Troubleshoot the TPM
- Windows 10
- Windows 11
- Windows Server 2016 and above
This article provides information for the IT professional to troubleshoot the Trusted Platform Module (TPM):
With TPM 1.2 and Windows 10, version 1507 or 1511, or Windows 11, you can also take the following actions:
For information about the TPM cmdlets, see TPM Cmdlets in Windows PowerShell.
About TPM initialization and ownership
Starting with Windows 10 and Windows 11, the operating system automatically initializes and takes ownership of the TPM. This is a change from previous operating systems, where you would initialize the TPM and create an owner password.
Troubleshoot TPM initialization
If you find that Windows is not able to initialize the TPM automatically, review the following information:
You can try clearing the TPM to the factory default values and allowing Windows to re-initialize it. For important precautions for this process, and instructions for completing it, see Clear all the keys from the TPM, later in this article.
If the TPM is a TPM 2.0 and is not detected by Windows, verify that your computer hardware contains a Unified Extensible Firmware Interface (UEFI) that is Trusted Computing Group-compliant. Also, ensure that in the UEFI settings, the TPM has not been disabled or hidden from the operating system.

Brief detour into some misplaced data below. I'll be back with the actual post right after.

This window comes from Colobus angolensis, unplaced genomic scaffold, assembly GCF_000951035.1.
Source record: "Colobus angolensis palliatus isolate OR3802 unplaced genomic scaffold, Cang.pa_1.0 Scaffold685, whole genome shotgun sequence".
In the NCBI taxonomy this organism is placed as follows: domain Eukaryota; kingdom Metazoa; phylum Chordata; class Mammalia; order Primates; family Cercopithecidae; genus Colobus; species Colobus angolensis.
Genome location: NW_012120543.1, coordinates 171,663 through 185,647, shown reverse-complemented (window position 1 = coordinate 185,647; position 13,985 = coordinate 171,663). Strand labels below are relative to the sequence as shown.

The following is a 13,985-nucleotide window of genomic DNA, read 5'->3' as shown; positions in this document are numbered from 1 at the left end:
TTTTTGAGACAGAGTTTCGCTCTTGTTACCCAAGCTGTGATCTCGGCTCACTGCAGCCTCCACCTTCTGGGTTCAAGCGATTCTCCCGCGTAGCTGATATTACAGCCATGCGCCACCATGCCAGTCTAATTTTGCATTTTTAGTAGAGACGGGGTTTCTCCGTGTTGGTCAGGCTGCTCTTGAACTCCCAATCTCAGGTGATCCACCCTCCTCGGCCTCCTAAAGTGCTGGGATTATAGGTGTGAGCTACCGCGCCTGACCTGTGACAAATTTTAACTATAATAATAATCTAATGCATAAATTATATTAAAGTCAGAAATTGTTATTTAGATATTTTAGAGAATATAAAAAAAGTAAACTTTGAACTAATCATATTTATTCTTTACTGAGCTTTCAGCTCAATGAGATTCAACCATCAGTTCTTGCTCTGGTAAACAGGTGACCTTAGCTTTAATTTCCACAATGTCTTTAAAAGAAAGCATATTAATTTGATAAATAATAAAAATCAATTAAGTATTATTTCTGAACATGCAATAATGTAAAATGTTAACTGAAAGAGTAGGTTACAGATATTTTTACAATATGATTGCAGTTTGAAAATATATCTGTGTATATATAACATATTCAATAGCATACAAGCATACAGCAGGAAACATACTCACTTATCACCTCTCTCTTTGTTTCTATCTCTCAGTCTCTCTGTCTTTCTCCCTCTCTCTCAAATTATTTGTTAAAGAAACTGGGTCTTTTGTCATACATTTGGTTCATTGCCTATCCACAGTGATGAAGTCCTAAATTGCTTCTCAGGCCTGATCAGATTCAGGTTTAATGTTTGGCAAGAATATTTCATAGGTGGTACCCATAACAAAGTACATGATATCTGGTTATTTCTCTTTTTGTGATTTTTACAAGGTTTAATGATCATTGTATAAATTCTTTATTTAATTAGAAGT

If you have TPM 1.2 with Windows 10, version 1507 or 1511, or Windows 11, the TPM might be turned off, and need to be turned back on, as described in Turn on the TPM. When it is turned back on, Windows will re-initialize it.
If you are attempting to set up BitLocker with the TPM, check which TPM driver is installed on the computer. We recommend always using one of the TPM drivers that is provided by Microsoft and is protected with BitLocker. If a non-Microsoft TPM driver is installed, it may prevent the default TPM driver from loading and cause BitLocker to report that a TPM is not present on the computer. If you have a non-Microsoft driver installed, remove it and then allow the operating system to initialize the TPM.
Troubleshoot network connection issues for Windows 10, versions 1507 and 1511, or Windows 11